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Bill Hicks

William Melvin "Bill" Hicks (December 16, 1961 – February 26, 1994) was an American comedian, social critic, satirist and musician. His material, encompassing a wide range of social issues including religion, politics, and philosophy, was controversial, and often steeped in dark comedy. He criticized consumerism, superficiality, mediocrity, and banality within the media and popular culture, which he characterized as oppressive tools of the ruling class that keep people "stupid and apathetic".

At the age of 16, while still in high school, he began performing at the Comedy Workshop in Houston, Texas. During the 1980s, he toured the United States extensively and made a number of high-profile television appearances; but it was in the UK that he amassed a significant fan base, filling large venues during his 1991 tour. He also achieved a modicum of recognition as a guitarist and songwriter.

Hicks died of pancreatic cancer on February 26, 1994 in Little Rock, Arkansas, at the age of 32. In subsequent years – in particular after a series of posthumous album releases – his body of work gained a significant measure of acclaim in creative circles, and he developed a substantial cult following. In 2007, he was voted the fourth greatest stand-up comic on Channel 4's list of the 100 Greatest Stand-Ups, and he maintained that ranking on the 2010 list.


In 1990, Hicks released his first album, Dangerous, performed on the HBO special One Night Stand, and performed at Montreal's Just for Laughs festival. He was also part of a group of American stand-up comedians performing in London's West End in November.
Hicks was a huge hit in the UK and Ireland and continued touring there throughout 1991. That year, he returned to the Just for Laughs festival and recorded his second album, Relentless.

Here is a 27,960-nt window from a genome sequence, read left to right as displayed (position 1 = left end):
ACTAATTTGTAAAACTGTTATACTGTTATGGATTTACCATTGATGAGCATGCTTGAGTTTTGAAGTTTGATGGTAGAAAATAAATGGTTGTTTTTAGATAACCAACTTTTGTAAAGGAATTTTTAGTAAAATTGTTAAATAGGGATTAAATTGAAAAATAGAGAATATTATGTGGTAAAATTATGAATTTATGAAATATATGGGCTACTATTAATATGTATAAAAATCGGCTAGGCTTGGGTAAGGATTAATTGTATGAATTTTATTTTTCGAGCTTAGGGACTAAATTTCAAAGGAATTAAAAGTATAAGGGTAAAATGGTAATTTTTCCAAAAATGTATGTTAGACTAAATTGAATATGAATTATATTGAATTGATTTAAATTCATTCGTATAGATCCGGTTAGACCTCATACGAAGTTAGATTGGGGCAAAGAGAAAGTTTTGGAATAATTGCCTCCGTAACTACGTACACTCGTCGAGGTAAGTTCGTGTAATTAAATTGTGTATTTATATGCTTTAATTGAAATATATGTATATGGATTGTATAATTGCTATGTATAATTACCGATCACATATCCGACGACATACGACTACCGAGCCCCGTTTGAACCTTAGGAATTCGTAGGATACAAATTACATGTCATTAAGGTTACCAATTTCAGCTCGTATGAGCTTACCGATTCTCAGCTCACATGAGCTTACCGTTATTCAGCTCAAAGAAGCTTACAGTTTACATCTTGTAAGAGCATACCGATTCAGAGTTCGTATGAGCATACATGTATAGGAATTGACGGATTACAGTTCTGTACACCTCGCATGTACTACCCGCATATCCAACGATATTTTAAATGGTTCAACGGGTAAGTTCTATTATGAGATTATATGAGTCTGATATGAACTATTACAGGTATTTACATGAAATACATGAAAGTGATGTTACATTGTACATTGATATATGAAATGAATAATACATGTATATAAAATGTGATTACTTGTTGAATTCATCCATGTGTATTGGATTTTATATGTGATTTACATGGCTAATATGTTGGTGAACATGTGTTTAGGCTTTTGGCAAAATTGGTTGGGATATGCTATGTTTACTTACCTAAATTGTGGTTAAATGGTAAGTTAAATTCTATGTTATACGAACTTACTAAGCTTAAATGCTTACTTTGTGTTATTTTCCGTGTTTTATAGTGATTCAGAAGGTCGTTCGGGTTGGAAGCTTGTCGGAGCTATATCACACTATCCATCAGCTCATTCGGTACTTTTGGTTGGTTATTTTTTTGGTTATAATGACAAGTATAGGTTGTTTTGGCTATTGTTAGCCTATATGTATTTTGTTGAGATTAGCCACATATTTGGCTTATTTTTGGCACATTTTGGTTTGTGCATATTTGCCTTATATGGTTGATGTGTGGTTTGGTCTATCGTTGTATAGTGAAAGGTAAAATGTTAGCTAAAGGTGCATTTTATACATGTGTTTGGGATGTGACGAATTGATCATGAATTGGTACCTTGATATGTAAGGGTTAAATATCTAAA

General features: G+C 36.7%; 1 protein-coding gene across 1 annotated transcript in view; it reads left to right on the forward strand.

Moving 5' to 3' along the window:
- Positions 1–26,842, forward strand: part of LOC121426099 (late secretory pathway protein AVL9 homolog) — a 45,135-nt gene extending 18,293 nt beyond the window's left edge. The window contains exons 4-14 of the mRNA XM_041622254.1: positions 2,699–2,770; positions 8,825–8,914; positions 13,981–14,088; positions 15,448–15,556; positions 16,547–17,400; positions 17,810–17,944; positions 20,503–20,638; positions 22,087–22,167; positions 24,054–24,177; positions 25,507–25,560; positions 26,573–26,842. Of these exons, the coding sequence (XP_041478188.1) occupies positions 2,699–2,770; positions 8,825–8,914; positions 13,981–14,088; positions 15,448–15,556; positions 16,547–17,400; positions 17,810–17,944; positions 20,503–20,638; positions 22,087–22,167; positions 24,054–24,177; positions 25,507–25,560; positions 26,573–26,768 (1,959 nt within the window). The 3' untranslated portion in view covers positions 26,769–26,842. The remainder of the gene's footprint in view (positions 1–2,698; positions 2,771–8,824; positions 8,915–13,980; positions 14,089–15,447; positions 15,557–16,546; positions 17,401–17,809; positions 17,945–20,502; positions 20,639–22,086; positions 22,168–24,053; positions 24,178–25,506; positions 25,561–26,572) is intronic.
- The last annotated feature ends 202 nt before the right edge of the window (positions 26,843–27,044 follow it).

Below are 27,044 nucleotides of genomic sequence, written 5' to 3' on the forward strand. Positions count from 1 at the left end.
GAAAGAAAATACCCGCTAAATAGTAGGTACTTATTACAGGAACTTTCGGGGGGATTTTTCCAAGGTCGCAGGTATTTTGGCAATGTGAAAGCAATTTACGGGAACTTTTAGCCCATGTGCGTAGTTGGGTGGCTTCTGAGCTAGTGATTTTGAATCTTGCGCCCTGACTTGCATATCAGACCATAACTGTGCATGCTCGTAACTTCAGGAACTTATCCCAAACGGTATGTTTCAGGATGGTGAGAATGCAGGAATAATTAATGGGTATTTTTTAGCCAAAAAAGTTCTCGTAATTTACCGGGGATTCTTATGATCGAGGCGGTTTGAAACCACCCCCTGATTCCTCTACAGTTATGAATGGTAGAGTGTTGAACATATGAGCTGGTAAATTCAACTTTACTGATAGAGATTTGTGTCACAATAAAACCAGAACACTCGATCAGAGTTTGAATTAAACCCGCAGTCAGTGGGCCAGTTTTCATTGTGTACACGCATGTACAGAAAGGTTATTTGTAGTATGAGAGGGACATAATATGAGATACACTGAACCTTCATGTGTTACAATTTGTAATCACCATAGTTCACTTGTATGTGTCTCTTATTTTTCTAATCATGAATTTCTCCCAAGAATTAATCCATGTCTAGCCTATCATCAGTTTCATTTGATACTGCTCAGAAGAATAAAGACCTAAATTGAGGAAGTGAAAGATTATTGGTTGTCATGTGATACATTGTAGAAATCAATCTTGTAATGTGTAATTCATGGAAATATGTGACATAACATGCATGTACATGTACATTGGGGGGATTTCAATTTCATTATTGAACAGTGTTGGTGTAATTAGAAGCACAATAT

On October 9, 1993, Hicks was scheduled to appear on the Late Show with David Letterman for the twelfth time, but his entire performance was removed from the broadcast -- the only occasion, up to that point, in which a comedian's entire routine had been cut after taping. Both the show's producers and CBS denied responsibility. Hicks expressed his feelings of betrayal in a hand-written, 39-page letter to John Lahr of The New Yorker. Although Letterman later expressed regret at the way Hicks had been handled, he never appeared on the show again. The full account of this incident was featured in a New Yorker profile by Lahr. This profile was later published as a chapter in John Lahr's book, Light Fantastic.
The British movie Human Traffic referred to him as the "late prophet Bill Hicks," and showed that the main character, Jip, liked to watch a bit of Hicks's stand-up before going out for a night to "remind me not to take life too seriously". Hicks even appears in the comic book Preacher, in which he is an important influence on the protagonist, Rev. Jesse Custer. His opening voice-over to the 1991 Revelations live show is also quoted in Preacher's last issue.
Hicks performed the final show of his career at Caroline's in New York on January 6, 1994. He moved back to his parents' house in Little Rock, Arkansas shortly thereafter. He called his friends to say goodbye before he stopped speaking on February 14, and died of cancer in the presence of his parents at 11:20 p.m. on February 26, 1994. Hicks was buried on the family plot in Leakesville, Mississippi

 

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